Product Type: Samsung Smartphone
Newest Review: ... numbers, which I used to like to do on previous phones. But the photos aren't very good in anything but excellent light, and the lens ... more
Galaxy Ace II - Punching Above its Weight
Samsung GALAXY Ace II
Member Name: Nibelung
Samsung GALAXY Ace II
Advantages: Clear screen. Hi spec for the price. Good camera
The new phone in question being a Samsung Galaxy Ace 2, a current model (at the time of writing) and looking so much like an iPhone that you start to wonder whether maybe Apple have a point, although even they can't patent gloss black, despite the case coming to court in Steve Jobs' birthplace.
....are that this phone, for all its 'budget' smart-phone price tag of £163 (including £10 of PAYG credit on O2), punches well above its weight. Its list of facilities makes it hard to justify spending more than that for very little gained. This is where buying a phone outright and seeing what you can get as an upgrade part company. Buying outright forces you to look for the best features at a price, whereas accepting an upgrade, possibly involves a mental dialogue along the lines of "I can have the shiniest new kid on the block and it'll only be £5 a month more than I'm already paying!"
There's a clear hi-def screen of nearly 4" diagonal size and armoured Corning Gorilla Glass to protect it. The front panel has but one tactile switch, the return-to-main-screen button, placed exactly where you'd find it on an iPhone except that this one's oblong with a tiny chrome surround. The only other 'buttons' are a 'back' touch zone, and one for the menu to whichever screen presents itself.
Build quality is a little plasticky - hell it's ALL plastic, but with a rubber 'gel' jacket fitted, you'd never know the difference between it and something costing at least twice as much. As a result, it's appreciably lighter than my mainly metal construction HTC Desire S of a similar size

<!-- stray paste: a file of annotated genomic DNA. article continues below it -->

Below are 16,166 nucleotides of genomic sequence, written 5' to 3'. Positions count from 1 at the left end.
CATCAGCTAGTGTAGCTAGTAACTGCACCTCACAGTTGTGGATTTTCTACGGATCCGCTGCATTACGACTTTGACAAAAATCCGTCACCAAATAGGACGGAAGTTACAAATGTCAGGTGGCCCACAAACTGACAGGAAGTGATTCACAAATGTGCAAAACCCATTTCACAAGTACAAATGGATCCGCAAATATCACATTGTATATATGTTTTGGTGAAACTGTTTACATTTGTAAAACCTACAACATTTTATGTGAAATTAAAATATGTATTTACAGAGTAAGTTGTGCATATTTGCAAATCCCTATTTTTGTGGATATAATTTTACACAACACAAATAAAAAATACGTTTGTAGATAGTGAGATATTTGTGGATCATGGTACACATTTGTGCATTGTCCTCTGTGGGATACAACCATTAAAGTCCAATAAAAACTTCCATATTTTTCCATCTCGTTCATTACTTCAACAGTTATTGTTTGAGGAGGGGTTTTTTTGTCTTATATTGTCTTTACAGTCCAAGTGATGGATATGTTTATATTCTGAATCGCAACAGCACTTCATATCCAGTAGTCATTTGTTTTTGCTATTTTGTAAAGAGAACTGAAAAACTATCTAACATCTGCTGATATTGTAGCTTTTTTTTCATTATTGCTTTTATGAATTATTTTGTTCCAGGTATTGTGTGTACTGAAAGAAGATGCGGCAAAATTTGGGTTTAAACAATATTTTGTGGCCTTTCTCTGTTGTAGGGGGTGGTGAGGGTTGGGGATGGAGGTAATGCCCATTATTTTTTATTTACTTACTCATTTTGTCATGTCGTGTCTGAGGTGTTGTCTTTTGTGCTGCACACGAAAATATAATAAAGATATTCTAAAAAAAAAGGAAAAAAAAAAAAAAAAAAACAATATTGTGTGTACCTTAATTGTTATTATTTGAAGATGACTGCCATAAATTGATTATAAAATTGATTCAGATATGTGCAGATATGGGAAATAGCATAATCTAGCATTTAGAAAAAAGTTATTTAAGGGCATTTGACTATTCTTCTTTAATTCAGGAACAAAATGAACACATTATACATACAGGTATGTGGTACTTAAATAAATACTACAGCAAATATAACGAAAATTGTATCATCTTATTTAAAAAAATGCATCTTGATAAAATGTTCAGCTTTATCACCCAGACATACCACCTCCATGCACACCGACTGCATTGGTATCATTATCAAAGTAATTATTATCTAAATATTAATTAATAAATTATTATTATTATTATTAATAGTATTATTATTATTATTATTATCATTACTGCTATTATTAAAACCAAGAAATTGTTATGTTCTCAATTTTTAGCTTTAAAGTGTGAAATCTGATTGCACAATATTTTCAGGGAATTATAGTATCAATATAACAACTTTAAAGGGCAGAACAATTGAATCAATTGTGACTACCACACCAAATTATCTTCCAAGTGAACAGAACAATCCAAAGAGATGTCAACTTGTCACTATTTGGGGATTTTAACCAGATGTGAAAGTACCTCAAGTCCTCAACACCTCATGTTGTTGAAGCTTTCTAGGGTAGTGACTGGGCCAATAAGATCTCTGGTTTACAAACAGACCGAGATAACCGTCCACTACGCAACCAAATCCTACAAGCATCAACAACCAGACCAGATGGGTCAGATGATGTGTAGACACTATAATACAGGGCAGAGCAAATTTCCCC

The dual-core processor cuts out lag and jerkiness from all screen activity and the screen is commendably sharp. Scrolling and 'gestures' work smoothly.
It comes with a reasonable 4 gigabytes of RAM which can be augmented with cheap microSD cards. A lot of Android applications come with the option to run them from the SD card preserving your precious 'finite' RAM for apps that don't.
My first tactic when taking on any new Android device is to get a wi-fi link set up and log back into my Google account of some kind (GMail, what-have-you). This allows you to start reconfiguring the phone with applications from the Google Play Store, all without wrecking your monthly data allowance. In this particular case, the phone was initially locked to O2, so unlocking it was, to quote Frank Spencer, 'anuvver li'l job I'll 'ave ter doo!'. More on unlocking et al later.
Logging into Google also gets you back any contact lists that you may have had the foresight to sync assuming this isn't your first Android smart phone - we're on our third. Likewise, all the calendar entries that you may have already entered suddenly re-sync themselves. My wife's appeared as if by magic although it seemed a little out of date but at least it was a start. In the end, we backed up the previous HTC Wildfire's contacts to its SD card, swapped the cards over and imported them, so you see "there's more than one way to deprive a large lapine rodent of its coat".
You can also do much the same with a PC software suite called Samsung Kies (sounds like a gentrified dock area). This allows for MS Outlook contacts and calendar appointments to be synchronised with the phone either by wi-fi or the USB lead.
It falls readily to hand and has a viewable screen that's just about the right size, being 3.8 inches diagonally. With 800*480 dots in definition, it's pretty clear with vivid colours, better in fact than I'd have expected. The one or two movies pre-installed do indeed look very good.
Most Android phone makers put some overlay of their own onto the barebones of the operating system. With HTC it was HTC Sense, with Samsung, it's Touchwiz 4.0. Whilst these do enhance the basic experience offered by the OS, changing phone makers is a bit like wandering into a room that someone else has tidied up. You know it's there but can't quite yet put your finger on it. For example, we still can't for the life of us find out how to edit contacts.